Tuesday, February 28, 2006

Chaos Theory, Self Organization and the Role of Government



Painting by Rudi Nadler of Tucson, Arizona

A series of random links and clicking spasms lead me to Dave Pollard's site... one of the more thought provoking blogs out there. I was inspired to find out that there are people who believe we can model social/ political activity after things we find in nature. In one of his latest posts, he uses the cell as an example of a good organizational unit. Taking things past the metaphor, he began showing how we can start taking the steps to bring this emergent (anti-hierarchical) style of action into reality.

I have yet to post something I've been thinking about on this very topic...that large institutions, which are slow to react, may be hindering creativity and progress. But, that's something I'll get to later. For now, I thought I would add to the discussion by going back to something I wrote before the 2004 election. This excerpt gets into the idea of using chaos and complexity theories to help solve the problems of government. If you like where this is going, send me your thoughts. I'll gladly post more information to keep the discussion going.

Excerpted from A Complex Adaptive Solution to the Polarization of America

Understanding the nature of complexity

Using a more open, complex, and yes "nuanced" way of approaching government, one can look to other areas for answers to the problems vexing government. We should turn our attention to what we know about chaos and complexity theories.

In a boxed-in linear world, no one thinks to look beyond theories of government to answer questions about government. It is convenient to look to philosophy, history and essays on democracy and capitalism to find answers to current social problems. Yet, there are answers to organizational and systemic problems that exist all around us – if we would only take a closer look.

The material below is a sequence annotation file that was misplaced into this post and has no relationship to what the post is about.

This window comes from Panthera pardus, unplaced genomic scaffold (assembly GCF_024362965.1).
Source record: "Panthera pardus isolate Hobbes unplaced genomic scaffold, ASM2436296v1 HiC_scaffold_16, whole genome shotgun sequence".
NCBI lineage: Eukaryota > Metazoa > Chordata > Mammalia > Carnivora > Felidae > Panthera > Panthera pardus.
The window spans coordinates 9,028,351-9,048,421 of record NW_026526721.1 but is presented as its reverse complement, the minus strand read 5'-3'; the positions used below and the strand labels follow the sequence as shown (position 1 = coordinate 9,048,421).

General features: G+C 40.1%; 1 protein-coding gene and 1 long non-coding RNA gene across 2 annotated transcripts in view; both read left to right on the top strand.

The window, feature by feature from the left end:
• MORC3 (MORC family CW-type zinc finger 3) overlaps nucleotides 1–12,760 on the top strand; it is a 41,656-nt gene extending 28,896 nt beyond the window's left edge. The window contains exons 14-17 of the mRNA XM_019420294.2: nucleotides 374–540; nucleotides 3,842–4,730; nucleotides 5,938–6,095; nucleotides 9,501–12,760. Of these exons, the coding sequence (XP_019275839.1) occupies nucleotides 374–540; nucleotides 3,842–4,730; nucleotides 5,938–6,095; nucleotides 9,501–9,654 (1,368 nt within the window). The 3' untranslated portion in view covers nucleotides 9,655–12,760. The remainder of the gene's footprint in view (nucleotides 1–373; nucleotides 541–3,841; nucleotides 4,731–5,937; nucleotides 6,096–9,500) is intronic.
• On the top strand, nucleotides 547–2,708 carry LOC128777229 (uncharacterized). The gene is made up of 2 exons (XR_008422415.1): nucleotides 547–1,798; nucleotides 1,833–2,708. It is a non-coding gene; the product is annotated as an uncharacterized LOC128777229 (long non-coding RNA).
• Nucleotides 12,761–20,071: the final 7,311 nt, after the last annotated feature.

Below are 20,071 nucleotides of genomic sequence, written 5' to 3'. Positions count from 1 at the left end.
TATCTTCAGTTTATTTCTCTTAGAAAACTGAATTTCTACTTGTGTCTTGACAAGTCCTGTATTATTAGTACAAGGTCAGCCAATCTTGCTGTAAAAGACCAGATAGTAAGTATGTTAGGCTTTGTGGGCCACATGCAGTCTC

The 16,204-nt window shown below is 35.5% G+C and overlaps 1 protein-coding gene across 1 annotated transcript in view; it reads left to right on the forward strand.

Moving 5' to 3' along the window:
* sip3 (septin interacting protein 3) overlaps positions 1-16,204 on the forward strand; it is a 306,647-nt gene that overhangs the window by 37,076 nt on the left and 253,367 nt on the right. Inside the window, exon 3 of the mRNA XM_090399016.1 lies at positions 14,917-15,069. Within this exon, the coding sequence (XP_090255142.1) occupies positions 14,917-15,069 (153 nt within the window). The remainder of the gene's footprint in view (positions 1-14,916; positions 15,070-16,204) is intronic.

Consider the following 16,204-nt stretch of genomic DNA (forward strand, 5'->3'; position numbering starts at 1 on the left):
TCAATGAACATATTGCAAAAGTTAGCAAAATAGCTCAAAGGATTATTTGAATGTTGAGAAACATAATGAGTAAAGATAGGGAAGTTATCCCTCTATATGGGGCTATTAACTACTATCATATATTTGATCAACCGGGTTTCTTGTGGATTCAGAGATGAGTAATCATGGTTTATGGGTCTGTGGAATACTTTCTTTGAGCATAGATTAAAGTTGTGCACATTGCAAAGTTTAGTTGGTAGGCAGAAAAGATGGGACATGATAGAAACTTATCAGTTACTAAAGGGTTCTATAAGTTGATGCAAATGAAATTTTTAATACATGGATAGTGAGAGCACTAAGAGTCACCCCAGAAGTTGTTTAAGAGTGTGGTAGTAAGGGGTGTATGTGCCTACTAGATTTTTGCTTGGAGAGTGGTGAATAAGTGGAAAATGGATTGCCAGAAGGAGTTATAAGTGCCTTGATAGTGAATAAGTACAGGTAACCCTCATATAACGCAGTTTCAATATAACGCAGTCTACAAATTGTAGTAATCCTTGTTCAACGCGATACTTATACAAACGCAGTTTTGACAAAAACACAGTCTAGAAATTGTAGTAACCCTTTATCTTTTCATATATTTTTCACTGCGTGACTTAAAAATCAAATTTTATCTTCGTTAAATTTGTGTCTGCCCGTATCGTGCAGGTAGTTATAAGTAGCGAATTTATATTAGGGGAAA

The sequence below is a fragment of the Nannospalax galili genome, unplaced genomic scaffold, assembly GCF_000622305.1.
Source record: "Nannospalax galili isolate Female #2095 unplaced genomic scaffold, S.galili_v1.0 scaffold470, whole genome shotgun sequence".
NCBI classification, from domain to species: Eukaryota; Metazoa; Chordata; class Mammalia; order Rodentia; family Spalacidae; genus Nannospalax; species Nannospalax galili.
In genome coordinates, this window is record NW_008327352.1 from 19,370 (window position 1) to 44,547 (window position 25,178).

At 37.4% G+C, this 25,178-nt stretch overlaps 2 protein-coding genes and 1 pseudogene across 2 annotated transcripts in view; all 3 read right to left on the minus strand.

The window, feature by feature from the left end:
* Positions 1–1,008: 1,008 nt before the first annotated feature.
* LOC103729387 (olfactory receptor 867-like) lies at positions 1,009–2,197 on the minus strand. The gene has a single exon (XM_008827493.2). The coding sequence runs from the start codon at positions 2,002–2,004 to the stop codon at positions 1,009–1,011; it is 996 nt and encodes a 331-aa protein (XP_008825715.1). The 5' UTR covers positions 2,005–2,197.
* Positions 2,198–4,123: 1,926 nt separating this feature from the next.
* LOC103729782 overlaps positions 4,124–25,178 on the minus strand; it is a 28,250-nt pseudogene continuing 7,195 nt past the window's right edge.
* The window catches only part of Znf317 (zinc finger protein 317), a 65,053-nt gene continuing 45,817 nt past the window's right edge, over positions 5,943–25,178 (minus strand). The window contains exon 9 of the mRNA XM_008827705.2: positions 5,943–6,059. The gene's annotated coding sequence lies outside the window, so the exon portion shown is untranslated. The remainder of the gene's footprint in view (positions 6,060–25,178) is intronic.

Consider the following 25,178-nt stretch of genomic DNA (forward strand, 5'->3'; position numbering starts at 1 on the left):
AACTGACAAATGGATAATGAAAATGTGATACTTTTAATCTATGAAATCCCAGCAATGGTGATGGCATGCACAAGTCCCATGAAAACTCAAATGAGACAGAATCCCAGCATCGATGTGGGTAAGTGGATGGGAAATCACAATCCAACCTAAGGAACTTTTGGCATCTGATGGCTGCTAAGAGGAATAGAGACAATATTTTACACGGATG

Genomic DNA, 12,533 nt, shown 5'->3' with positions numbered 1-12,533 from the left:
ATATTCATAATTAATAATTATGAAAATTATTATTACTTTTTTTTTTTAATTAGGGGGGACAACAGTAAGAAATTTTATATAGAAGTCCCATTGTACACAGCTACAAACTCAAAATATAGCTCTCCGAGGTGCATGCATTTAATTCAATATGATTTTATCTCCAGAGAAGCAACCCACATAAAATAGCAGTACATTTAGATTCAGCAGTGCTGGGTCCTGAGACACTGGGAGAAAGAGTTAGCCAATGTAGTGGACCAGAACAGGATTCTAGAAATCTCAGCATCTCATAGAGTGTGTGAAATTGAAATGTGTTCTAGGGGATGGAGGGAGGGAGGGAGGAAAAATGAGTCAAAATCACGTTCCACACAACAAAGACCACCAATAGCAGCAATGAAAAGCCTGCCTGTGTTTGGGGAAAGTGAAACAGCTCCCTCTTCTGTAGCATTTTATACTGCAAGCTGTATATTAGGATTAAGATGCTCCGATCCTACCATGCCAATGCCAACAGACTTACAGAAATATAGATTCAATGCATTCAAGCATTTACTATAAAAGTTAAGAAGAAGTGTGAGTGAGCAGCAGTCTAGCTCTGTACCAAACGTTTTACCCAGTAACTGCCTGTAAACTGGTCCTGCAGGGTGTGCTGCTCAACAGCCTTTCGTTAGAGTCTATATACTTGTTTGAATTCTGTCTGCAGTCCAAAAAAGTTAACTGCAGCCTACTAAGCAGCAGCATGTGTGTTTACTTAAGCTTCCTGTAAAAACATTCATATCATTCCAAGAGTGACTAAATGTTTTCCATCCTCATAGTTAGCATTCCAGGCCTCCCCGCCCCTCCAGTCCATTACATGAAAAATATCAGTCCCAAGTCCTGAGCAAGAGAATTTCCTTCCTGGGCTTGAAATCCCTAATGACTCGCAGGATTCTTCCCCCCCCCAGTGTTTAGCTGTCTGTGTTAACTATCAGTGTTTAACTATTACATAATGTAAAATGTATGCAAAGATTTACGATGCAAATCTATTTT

One example of how to take advantage of complexity lies in the very structure of an organization. A study by Basadur and Head and published in The Journal of Creative Behavior in 2001, revealed that heterogeneous groups (or different types of thinkers in the same group) produce the most creative results. Specifically, the experiment examined different configurations of groups, dividing MBA students into 49 teams of four members each. In the study, four types of thinking were represented. Some teams had all of one type of thinker. Other teams had four of each, etc. After assessing the groups' behavior, the study concluded that the group of mixed thinkers may not have enjoyed working together as much, but they did perform better. Maybe friction does make the pearl.